Perceptions of Indonesian youth on their role in Indonesia and Indonesia’s role in the region

This project sought to understand young people’s engagement in shaping Indonesia’s domestic agenda and their perceptions of Indonesia’s role in the region and internationally within the context of seemingly contradictory trends of westernisation and Islamicisation.

Despite its great potential, Indonesia has been dubbed the ‘biggest invisible thing on the planet’ for its poor ability to explain itself to the world. However, this has begun to change as a generation who grew up after the 1998 fall of the authoritarian New Order regime comes of age. Indonesia’s digital natives are increasingly working to project a more positive image of Indonesia to the world. At the same time, there is rising religious and ethnic intolerance that is threatening the country’s ‘unity in diversity’. Yet, not much is known of the political views and levels of engagement of the growing youth population in contemporary, post-New Order Indonesia and its context of seemingly contradictory trends of greater international openness and rising domestic intolerance.

By studying their views of authority, diversity, human rights, and political participation, this project has sought to understand the perceptions of urban, middle-class youth about how Indonesians should participate in shaping public debate on domestic political and social issues. The project also sought to gain insight into the impact of the media and education on young people’s perceptions of Indonesia’s role in the region and their attitudes towards Indonesia’s relationship with others in the region, including Australia. It used the asylum seeker issue as a case study.

The asylum-seeker issue was selected as it brings the relationship with Australia within view, enabling better understanding of how Indonesia’s youth see their country’s role in this relationship, as well as how they perceive Indonesia’s position more broadly in the region.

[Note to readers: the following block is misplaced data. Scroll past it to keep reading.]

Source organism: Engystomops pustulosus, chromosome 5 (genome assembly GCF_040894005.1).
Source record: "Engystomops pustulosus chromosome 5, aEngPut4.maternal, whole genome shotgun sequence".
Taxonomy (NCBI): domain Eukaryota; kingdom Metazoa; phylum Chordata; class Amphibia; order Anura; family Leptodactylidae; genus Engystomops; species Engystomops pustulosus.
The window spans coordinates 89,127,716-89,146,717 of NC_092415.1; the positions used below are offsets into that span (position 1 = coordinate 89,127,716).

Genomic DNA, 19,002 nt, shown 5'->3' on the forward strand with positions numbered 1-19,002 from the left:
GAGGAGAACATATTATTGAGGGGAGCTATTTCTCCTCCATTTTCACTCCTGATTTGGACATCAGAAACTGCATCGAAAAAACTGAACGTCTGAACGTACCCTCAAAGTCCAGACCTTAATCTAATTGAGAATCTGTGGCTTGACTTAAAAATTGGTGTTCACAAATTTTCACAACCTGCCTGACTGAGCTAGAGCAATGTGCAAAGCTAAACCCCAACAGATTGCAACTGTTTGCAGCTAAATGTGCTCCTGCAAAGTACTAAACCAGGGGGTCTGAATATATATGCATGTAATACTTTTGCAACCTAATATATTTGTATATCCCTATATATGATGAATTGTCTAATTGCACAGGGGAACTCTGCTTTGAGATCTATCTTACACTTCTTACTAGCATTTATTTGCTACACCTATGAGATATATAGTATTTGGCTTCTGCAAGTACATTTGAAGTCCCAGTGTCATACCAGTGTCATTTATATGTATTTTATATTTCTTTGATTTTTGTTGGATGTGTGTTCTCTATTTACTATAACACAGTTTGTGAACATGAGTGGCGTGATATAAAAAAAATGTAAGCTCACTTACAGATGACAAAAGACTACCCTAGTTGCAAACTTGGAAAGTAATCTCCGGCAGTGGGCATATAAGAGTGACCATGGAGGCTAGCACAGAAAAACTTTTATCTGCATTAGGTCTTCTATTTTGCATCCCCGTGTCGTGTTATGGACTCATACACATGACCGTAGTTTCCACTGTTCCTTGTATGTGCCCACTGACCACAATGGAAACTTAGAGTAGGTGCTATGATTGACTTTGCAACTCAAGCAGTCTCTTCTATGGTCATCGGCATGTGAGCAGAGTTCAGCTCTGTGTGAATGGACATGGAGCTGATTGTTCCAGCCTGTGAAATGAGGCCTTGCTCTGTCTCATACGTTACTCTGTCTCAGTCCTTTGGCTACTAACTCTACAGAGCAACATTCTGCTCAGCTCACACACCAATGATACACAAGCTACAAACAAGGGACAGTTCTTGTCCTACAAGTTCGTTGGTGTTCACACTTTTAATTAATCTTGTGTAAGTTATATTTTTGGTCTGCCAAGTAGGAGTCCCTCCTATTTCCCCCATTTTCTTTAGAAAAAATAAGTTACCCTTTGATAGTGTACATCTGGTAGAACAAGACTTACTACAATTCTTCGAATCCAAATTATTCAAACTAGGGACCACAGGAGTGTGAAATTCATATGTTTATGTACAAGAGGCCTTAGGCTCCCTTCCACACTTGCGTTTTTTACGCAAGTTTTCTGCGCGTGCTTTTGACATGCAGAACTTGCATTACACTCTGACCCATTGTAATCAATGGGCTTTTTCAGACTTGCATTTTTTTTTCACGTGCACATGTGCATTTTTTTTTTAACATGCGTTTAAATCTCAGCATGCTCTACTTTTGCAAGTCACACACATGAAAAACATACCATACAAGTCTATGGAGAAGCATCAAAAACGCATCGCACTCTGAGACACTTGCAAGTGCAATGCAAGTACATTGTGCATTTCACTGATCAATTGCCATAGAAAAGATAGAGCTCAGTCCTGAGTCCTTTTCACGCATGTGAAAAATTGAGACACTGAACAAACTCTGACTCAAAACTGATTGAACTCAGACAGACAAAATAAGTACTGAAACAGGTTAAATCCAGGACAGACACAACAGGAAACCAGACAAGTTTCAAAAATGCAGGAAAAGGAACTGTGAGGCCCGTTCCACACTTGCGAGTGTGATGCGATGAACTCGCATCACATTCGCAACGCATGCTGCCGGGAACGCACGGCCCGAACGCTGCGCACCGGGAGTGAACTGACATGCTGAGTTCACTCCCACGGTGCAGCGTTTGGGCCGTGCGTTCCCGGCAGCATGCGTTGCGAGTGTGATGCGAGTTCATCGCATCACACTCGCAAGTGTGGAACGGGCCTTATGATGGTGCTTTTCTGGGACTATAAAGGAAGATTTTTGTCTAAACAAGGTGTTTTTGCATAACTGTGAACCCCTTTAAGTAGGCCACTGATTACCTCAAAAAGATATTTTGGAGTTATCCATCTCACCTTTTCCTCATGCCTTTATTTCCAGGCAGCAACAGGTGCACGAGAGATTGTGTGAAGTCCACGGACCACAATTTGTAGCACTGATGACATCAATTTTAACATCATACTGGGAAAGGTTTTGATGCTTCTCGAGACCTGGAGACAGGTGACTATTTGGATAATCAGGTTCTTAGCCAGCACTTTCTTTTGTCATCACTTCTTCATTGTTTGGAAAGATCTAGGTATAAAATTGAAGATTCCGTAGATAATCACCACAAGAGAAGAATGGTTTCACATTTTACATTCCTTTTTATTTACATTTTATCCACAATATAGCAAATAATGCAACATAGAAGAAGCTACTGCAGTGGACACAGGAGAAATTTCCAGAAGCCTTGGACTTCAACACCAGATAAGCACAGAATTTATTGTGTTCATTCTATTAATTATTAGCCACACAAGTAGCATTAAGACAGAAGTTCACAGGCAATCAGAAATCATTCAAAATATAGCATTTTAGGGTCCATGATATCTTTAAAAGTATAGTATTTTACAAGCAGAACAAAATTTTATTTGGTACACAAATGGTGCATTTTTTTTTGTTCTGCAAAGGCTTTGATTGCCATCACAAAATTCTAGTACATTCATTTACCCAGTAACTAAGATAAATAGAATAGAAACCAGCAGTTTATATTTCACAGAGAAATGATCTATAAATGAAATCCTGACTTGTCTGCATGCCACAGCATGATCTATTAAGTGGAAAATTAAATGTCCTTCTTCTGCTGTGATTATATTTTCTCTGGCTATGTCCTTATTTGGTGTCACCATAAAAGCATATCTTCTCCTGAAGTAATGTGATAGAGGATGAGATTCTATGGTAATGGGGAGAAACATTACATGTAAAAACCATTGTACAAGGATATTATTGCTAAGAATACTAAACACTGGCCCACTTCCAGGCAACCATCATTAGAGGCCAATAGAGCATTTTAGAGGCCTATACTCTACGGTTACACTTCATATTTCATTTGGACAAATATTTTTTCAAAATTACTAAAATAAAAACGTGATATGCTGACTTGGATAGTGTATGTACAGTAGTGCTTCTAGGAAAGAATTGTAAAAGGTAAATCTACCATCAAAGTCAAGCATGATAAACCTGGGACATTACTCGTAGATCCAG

Alongside the project’s scholarly collaboration between Australian and Indonesian researchers, it also produced creative outputs to promote the sharing of ethnographic research to the wider public. This involved the production of two short films, ‘Respite’ and ‘Performing Out of Limbo’, which depict the people-to-people engagement between Indonesian and refugee youth in Jakarta and Makassar.


  • To gain insight into the perceptions of urban, middle-class youth regarding who or how Indonesians should effect political and social change by studying their perceptions of authority, diversity, human rights, regional engagement and solidarity, and democracy
  • To gain insight into the impact of the media and education on young people’s perceptions of Indonesia’s role in the region and their attitudes towards Indonesia’s relationship with others in the region, including Australia, by using the asylum seeker issue as a case study
  • To engage Indonesian youth directly in the research through a competition for short films reflecting on the way they think of their role in Indonesia and Indonesia’s role in the region
  • To engage Indonesian and Australian researchers in a collaborative project that builds on previous collaborations and includes senior researchers

This qualitative study was conducted in Greater Jakarta (Jabodetabek) and Makassar and had three components: Focus group discussions (FGDs), semi-structured interviews and two short films.

Key findings